French commanders continued to believe their position was impregnable until the first shells rained down on March 10. Within five days Béatrice and Gabrielle had fallen, both airstrips were out of action and the siege had begun in earnest; the French artillery commander, declaring himself "completely dishonoured", lay down and took the pin out of a grenade. All French supplies and reinforcements now had to be parachuted in, frequently dropping behind enemy lines, and when de Castries was promoted to general even his stars were delivered by parachute; at the end of the battle, 83,000 parachutes were strewn across the valley floor. The final assault began on May 1, by which time the rains had arrived, hindering air support, filling the trenches and spreading disease. Waves of Viet Minh fought for every inch of ground, until their flag flew above de Castries’ command bunker on the afternoon of May 7. The following morning, the day talks started in Geneva, the last position surrendered and the valley at last fell silent after 59 days. A ceasefire was signed in Geneva on July 21, and ten months later the last French troops left Indochina.
The Vietnamese paid a high price for their victory, with an estimated twenty thousand dead and many thousands more wounded. On the French side, out of a total force of 16,500, some ten thousand were captured and marched hundreds of kilometres to camps in Vietnam’s northeastern mountains; less than half survived the rigours of the journey, diseases and horrendous prison conditions.
More than fifty years on, the Battle of Dien Bien Phu remains one of the most significant military conflicts of the twentieth century, with its importance in Vietnam’s struggle for independence commemorated in nearly every town by a street named in honour of that famous victory.
The minority villages of the Mai Chau Valley, inhabited mainly by White Thai, are close enough to Hanoi (135km) to make this a popular destination, particularly at weekends when it’s often swamped with large groups of students. The valley itself, however, is still largely unspoilt, a peaceful scene of pancake-flat rice fields trimmed with jagged mountains.
Mai Chau is the valley’s main settlement – a friendly, quiet place that has a bustling morning market frequented by minority people who trek in to haggle over buffalo meat, star fruit, sacks of tea or groundnuts.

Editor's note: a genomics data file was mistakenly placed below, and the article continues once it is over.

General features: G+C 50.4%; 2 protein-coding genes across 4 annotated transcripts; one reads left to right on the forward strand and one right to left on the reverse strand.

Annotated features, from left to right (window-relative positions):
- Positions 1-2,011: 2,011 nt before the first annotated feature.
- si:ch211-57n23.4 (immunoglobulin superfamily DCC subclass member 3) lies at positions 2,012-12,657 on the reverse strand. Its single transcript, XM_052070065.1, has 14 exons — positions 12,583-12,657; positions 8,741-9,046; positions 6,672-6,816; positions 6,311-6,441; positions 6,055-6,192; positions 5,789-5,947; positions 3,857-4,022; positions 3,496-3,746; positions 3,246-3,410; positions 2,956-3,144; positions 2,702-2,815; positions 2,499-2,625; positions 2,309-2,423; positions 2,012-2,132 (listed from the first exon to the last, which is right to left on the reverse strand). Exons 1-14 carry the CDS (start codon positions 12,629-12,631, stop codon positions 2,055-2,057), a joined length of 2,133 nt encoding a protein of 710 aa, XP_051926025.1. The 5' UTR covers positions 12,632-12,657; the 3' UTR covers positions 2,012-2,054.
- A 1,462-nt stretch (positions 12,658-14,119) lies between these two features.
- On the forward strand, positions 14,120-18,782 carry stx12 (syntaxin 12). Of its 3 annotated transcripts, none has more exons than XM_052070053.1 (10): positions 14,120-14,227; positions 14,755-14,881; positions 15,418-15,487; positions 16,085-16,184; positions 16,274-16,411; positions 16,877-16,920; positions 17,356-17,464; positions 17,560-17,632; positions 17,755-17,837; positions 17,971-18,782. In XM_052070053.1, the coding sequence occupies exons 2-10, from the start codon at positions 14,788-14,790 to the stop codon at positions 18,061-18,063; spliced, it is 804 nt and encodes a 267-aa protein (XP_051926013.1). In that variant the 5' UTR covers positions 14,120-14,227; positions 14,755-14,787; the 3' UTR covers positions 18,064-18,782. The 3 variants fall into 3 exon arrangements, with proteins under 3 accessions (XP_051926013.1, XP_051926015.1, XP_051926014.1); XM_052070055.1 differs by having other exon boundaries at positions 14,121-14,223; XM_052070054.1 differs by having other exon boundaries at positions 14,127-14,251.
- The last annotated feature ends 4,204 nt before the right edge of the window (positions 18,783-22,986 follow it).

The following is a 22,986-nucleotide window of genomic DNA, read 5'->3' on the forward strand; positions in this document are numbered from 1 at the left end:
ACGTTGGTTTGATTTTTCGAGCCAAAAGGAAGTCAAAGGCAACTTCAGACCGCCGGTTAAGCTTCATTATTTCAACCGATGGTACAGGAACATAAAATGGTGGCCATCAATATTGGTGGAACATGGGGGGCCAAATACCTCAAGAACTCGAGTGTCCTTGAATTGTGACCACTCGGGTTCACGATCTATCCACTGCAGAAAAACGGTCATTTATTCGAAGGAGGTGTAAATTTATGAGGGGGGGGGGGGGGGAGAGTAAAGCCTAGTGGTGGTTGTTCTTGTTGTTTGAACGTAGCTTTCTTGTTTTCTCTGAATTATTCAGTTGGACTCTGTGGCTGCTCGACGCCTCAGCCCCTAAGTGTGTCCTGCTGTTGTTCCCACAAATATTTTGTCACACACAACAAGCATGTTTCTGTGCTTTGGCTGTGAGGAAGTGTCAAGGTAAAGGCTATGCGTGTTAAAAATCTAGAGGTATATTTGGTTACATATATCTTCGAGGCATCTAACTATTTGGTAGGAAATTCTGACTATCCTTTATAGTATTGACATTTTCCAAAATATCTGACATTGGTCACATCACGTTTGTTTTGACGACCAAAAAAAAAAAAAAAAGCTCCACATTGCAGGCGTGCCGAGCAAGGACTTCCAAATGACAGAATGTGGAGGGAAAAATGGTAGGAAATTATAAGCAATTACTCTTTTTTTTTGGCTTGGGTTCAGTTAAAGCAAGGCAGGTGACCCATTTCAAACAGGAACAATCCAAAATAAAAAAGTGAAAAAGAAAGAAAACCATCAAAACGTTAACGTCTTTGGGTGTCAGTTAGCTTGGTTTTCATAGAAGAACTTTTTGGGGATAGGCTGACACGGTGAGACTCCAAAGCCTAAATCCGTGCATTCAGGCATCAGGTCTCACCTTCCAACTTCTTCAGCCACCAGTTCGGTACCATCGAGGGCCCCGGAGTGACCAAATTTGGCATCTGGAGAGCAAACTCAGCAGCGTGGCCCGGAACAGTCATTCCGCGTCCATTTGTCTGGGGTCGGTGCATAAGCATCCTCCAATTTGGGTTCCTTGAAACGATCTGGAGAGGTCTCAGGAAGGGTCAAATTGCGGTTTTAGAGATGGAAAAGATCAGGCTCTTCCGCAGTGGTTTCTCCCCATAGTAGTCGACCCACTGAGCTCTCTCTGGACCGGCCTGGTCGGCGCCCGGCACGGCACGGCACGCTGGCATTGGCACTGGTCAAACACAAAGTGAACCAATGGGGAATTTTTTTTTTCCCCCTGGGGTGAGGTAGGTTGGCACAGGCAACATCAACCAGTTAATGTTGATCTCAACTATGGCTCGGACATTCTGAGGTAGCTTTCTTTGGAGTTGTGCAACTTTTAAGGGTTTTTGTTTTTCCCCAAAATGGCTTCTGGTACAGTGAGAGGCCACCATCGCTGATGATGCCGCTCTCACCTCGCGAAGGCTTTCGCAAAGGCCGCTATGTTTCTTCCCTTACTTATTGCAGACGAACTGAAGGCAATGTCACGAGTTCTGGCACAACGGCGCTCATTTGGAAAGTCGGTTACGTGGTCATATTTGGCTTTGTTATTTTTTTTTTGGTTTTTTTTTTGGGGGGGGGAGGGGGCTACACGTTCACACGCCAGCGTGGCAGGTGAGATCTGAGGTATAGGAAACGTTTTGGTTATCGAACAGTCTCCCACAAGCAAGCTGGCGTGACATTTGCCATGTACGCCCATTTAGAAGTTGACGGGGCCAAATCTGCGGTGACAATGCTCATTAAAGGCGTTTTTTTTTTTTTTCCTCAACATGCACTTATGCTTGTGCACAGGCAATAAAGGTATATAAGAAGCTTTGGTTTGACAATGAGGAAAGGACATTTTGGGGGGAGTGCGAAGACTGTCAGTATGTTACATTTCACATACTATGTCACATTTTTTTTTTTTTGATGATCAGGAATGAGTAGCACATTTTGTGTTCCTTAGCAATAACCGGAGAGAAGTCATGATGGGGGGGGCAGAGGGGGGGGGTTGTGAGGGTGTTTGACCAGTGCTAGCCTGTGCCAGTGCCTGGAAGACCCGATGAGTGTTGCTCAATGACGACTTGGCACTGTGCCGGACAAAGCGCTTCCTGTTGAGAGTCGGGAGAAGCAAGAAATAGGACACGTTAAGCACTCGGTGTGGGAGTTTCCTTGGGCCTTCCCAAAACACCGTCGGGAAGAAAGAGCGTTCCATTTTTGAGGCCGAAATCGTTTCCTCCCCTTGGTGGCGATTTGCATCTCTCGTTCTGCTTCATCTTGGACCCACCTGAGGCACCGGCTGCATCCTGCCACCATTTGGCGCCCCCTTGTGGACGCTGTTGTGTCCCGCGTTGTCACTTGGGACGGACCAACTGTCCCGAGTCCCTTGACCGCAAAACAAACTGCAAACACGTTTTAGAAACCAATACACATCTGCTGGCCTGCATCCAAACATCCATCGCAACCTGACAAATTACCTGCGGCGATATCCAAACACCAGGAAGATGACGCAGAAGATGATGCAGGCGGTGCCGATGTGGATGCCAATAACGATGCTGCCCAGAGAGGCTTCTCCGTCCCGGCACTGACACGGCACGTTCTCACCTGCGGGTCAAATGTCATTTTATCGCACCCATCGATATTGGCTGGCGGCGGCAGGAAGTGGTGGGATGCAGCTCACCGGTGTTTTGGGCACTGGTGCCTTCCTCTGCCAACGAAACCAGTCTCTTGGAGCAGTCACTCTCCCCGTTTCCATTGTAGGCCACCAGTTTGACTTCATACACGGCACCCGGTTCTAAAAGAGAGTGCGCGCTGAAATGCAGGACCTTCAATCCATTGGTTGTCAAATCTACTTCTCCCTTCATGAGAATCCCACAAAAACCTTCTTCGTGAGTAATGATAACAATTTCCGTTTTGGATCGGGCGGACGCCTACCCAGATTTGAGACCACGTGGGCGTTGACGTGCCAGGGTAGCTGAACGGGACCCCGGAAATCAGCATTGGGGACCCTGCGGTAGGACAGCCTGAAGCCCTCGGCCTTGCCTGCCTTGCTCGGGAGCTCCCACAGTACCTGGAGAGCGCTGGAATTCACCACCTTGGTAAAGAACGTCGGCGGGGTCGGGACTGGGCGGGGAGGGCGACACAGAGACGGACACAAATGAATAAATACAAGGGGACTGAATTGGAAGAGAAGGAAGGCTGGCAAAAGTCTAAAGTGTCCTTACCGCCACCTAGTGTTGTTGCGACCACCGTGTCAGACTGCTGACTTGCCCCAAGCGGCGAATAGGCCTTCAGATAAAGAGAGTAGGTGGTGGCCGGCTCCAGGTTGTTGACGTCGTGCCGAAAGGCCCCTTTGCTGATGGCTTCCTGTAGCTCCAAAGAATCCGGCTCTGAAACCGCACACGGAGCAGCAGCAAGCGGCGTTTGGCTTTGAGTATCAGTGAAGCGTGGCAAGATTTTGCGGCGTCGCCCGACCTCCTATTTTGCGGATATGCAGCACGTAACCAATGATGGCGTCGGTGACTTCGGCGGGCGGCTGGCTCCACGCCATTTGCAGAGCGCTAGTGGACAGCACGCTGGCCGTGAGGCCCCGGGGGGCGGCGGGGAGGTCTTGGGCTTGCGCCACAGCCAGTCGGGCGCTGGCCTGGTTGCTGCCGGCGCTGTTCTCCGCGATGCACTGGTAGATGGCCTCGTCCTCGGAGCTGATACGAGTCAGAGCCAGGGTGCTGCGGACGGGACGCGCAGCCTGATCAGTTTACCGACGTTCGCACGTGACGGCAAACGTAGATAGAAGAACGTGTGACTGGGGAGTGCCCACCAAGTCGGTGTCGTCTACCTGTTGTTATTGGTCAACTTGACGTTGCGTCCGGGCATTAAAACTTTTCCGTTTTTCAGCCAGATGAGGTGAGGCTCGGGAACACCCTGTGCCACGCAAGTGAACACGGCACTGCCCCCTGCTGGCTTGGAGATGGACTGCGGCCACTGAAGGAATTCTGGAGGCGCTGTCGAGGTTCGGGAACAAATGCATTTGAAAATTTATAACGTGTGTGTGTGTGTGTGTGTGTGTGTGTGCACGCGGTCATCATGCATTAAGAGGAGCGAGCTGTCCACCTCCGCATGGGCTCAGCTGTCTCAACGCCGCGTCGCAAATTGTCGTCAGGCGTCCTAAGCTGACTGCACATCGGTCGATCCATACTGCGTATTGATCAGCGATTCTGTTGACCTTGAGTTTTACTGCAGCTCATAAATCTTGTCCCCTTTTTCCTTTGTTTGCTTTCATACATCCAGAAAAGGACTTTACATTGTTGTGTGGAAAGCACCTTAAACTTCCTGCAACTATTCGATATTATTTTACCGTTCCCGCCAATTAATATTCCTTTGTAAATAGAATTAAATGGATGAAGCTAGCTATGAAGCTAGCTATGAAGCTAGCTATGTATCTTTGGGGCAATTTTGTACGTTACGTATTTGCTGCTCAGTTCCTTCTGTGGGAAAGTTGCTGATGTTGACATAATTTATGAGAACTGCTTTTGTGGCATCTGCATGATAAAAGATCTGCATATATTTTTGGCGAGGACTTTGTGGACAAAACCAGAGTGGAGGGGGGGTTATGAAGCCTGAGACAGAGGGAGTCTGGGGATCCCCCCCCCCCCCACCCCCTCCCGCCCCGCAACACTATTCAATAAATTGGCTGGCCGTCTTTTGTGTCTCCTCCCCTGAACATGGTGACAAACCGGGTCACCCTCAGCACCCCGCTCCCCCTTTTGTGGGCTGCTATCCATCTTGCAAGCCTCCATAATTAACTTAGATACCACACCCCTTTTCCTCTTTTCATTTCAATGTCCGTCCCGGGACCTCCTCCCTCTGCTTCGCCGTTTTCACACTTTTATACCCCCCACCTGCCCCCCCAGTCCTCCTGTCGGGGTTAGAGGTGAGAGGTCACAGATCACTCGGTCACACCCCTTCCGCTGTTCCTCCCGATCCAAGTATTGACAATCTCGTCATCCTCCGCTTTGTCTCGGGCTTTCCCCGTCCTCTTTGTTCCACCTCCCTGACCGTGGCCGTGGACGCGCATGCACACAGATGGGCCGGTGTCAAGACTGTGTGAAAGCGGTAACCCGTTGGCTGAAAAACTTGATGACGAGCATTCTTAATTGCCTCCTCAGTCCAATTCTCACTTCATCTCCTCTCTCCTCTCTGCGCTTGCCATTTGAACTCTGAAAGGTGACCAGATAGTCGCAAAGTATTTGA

On to Mai Chau
From Son La Highway 6 climbs east, passing Yen Chau – a town famed for its fruit – and some very pretty Black Thai villages on the right after about 80km, particularly La Ken, which can be visited by crossing swaying suspension bridges over the river. With your own transport, you could make a detour about 20km west over rolling hills to the Chi Day Cave, a popular pilgrimage site for Vietnamese; look for a right turn about 36km south of Son La. The main road from Son La climbs onto a thousand-metre-high plateau where the cool climate favours tea and coffee cultivation, mulberry to feed the voracious worms of Vietnam’s silk industry and herds of dairy cattle, initially imported from Holland, to quench Hanoi’s thirst for milk, yoghurt and ice cream. Just less than 120km out of Son La, the sprawling market town of Moc Chau provides a convenient place for a break. For the next 4km heading towards Hanoi, the road is dotted with stalls selling local milk products such as three kinds of flavoured milk, thick home-made yoghurt and blocks of condensed milk (which they advertise as chocolate when cocoa is added), as well as green tea. The rigid lines of tea bushes that border the road round Moc Chau create curious patterns, and though there are few side roads, this is a region in which some might want to linger. Most, however, head on down Highway 6, through valleys where the Hmong live in distinctive houses built on the ground under long, low roofs, and surrounded by fruit orchards, to Mai Chau, which lies up a side valley south of Highway 6.
Son La’s welcoming, low-key charm is enhanced by its valley-edge setting, and it merits more than the usual overnight stop. If time allows, there’s enough of interest to occupy a few days, taking in the old French prison and a nearby cave, as well as making forays to nearby minority villages on foot or by motorbike.
Certain minority villages stage events for tour groups, such as traditional Thai dancing or supping the local home brew, a sweet wine made of glutinous rice; it’s drunk from a communal earthenware container using bamboo straws, and hence named ruou can, or stem alcohol. The major part of Son La lies off the highway, straggling for little more than a kilometre along the west bank of the Nam La River.
The French prison
Son La’s principal tourist sight is the French prison, which occupies a wooded promontory above To Hieu and offers good views over town. The two turn-offs from the highway are both marked with chunky stylized signs suggesting incarceration; walk uphill to find the prison gates and an arched entrance, still announcing "Pénitencier", leading into the main compound. This region was a hotbed of anti-French resistance, and a list of political prisoners interred here reads like a roll call of famous revolutionaries – among them Le Duan and Truong Chinh, veteran Party members who both went on to become general secretary. Local hero To Hieu was also imprisoned for seditionary crimes but he died from malaria while in captivity in 1944. Most of the buildings lie in ruins, destroyed by a French bombing raid in 1952, but a few have been reconstructed, including the two-storey kitchen block (bep), beneath which are seven punishment cells. Political prisoners were often incarcerated in brutal conditions: the two larger cells (then windowless) held up to five people shackled by the ankles. Behind the kitchens, don’t miss the well-presented collection of prison memorabilia. Enter the second arched gate and upstairs in the building on your right you’ll find an informative display about the dozen or so minorities who inhabit the area, including costumes, handicrafts, jewellery and photos.